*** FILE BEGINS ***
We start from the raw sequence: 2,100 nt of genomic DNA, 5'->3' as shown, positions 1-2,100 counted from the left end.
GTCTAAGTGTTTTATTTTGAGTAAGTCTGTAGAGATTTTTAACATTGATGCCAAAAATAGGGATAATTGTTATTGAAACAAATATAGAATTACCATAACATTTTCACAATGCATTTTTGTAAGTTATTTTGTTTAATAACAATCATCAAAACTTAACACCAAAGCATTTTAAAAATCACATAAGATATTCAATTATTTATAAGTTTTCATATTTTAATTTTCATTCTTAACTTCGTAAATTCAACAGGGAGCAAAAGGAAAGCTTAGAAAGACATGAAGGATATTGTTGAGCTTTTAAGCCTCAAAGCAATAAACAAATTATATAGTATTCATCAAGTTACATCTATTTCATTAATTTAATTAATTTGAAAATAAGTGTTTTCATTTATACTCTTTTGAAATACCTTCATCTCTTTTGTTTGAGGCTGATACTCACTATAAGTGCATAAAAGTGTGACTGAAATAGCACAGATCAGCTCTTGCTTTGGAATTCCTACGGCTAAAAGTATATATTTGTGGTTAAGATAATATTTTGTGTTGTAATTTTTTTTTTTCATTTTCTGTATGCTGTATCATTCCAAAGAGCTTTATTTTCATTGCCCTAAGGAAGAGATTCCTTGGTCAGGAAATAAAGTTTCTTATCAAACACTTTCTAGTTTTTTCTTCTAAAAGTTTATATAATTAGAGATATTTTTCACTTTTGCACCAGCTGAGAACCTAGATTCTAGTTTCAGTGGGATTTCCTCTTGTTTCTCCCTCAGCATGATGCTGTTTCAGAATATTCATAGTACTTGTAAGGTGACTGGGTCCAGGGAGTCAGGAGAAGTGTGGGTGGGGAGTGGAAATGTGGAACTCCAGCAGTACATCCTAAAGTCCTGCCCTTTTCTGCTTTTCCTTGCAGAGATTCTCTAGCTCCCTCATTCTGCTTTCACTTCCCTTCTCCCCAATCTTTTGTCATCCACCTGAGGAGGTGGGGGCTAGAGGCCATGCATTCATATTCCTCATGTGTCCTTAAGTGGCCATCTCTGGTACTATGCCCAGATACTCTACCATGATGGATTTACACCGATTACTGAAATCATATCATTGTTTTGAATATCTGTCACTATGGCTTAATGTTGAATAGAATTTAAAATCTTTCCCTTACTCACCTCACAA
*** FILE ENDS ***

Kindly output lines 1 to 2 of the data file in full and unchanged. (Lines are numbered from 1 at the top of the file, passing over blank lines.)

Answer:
We start from the raw sequence: 2,100 nt of genomic DNA, 5'->3' as shown, positions 1-2,100 counted from the left end.
GTCTAAGTGTTTTATTTTGAGTAAGTCTGTAGAGATTTTTAACATTGATGCCAAAAATAGGGATAATTGTTATTGAAACAAATATAGAATTACCATAACATTTTCACAATGCATTTTTGTAAGTTATTTTGTTTAATAACAATCATCAAAACTTAACACCAAAGCATTTTAAAAATCACATAAGATATTCAATTATTTATAAGTTTTCATATTTTAATTTTCATTCTTAACTTCGTAAATTCAACAGGGAGCAAAAGGAAAGCTTAGAAAGACATGAAGGATATTGTTGAGCTTTTAAGCCTCAAAGCAATAAACAAATTATATAGTATTCATCAAGTTACATCTATTTCATTAATTTAATTAATTTGAAAATAAGTGTTTTCATTTATACTCTTTTGAAATACCTTCATCTCTTTTGTTTGAGGCTGATACTCACTATAAGTGCATAAAAGTGTGACTGAAATAGCACAGATCAGCTCTTGCTTTGGAATTCCTACGGCTAAAAGTATATATTTGTGGTTAAGATAATATTTTGTGTTGTAATTTTTTTTTTTCATTTTCTGTATGCTGTATCATTCCAAAGAGCTTTATTTTCATTGCCCTAAGGAAGAGATTCCTTGGTCAGGAAATAAAGTTTCTTATCAAACACTTTCTAGTTTTTTCTTCTAAAAGTTTATATAATTAGAGATATTTTTCACTTTTGCACCAGCTGAGAACCTAGATTCTAGTTTCAGTGGGATTTCCTCTTGTTTCTCCCTCAGCATGATGCTGTTTCAGAATATTCATAGTACTTGTAAGGTGACTGGGTCCAGGGAGTCAGGAGAAGTGTGGGTGGGGAGTGGAAATGTGGAACTCCAGCAGTACATCCTAAAGTCCTGCCCTTTTCTGCTTTTCCTTGCAGAGATTCTCTAGCTCCCTCATTCTGCTTTCACTTCCCTTCTCCCCAATCTTTTGTCATCCACCTGAGGAGGTGGGGGCTAGAGGCCATGCATTCATATTCCTCATGTGTCCTTAAGTGGCCATCTCTGGTACTATGCCCAGATACTCTACCATGATGGATTTACACCGATTACTGAAATCATATCATTGTTTTGAATATCTGTCACTATGGCTTAATGTTGAATAGAATTTAAAATCTTTCCCTTACTCACCTCACAA